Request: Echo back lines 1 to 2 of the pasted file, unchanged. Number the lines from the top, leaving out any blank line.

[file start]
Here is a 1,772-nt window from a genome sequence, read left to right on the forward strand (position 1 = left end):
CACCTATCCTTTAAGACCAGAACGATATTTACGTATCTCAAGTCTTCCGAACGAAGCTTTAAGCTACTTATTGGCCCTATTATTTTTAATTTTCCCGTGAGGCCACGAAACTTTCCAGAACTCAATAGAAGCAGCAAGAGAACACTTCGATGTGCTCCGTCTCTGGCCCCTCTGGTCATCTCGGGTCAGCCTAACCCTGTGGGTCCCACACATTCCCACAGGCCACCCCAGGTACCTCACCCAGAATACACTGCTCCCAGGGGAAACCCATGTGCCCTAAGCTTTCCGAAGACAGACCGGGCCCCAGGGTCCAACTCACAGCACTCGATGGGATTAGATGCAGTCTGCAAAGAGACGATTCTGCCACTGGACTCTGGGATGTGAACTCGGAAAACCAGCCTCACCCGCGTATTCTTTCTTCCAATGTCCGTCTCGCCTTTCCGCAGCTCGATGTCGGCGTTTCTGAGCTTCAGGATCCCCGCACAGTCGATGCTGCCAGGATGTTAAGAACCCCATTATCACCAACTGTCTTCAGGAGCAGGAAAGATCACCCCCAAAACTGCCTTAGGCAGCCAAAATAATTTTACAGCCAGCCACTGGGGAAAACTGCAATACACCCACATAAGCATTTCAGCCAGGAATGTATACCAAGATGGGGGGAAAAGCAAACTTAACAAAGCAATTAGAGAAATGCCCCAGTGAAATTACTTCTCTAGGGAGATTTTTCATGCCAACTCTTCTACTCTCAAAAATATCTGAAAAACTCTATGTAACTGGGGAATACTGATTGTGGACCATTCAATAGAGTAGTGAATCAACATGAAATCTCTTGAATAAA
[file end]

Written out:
Here is a 1,772-nt window from a genome sequence, read left to right on the forward strand (position 1 = left end):
CACCTATCCTTTAAGACCAGAACGATATTTACGTATCTCAAGTCTTCCGAACGAAGCTTTAAGCTACTTATTGGCCCTATTATTTTTAATTTTCCCGTGAGGCCACGAAACTTTCCAGAACTCAATAGAAGCAGCAAGAGAACACTTCGATGTGCTCCGTCTCTGGCCCCTCTGGTCATCTCGGGTCAGCCTAACCCTGTGGGTCCCACACATTCCCACAGGCCACCCCAGGTACCTCACCCAGAATACACTGCTCCCAGGGGAAACCCATGTGCCCTAAGCTTTCCGAAGACAGACCGGGCCCCAGGGTCCAACTCACAGCACTCGATGGGATTAGATGCAGTCTGCAAAGAGACGATTCTGCCACTGGACTCTGGGATGTGAACTCGGAAAACCAGCCTCACCCGCGTATTCTTTCTTCCAATGTCCGTCTCGCCTTTCCGCAGCTCGATGTCGGCGTTTCTGAGCTTCAGGATCCCCGCACAGTCGATGCTGCCAGGATGTTAAGAACCCCATTATCACCAACTGTCTTCAGGAGCAGGAAAGATCACCCCCAAAACTGCCTTAGGCAGCCAAAATAATTTTACAGCCAGCCACTGGGGAAAACTGCAATACACCCACATAAGCATTTCAGCCAGGAATGTATACCAAGATGGGGGGAAAAGCAAACTTAACAAAGCAATTAGAGAAATGCCCCAGTGAAATTACTTCTCTAGGGAGATTTTTCATGCCAACTCTTCTACTCTCAAAAATATCTGAAAAACTCTATGTAACTGGGGAATACTGATTGTGGACCATTCAATAGAGTAGTGAATCAACATGAAATCTCTTGAATAAA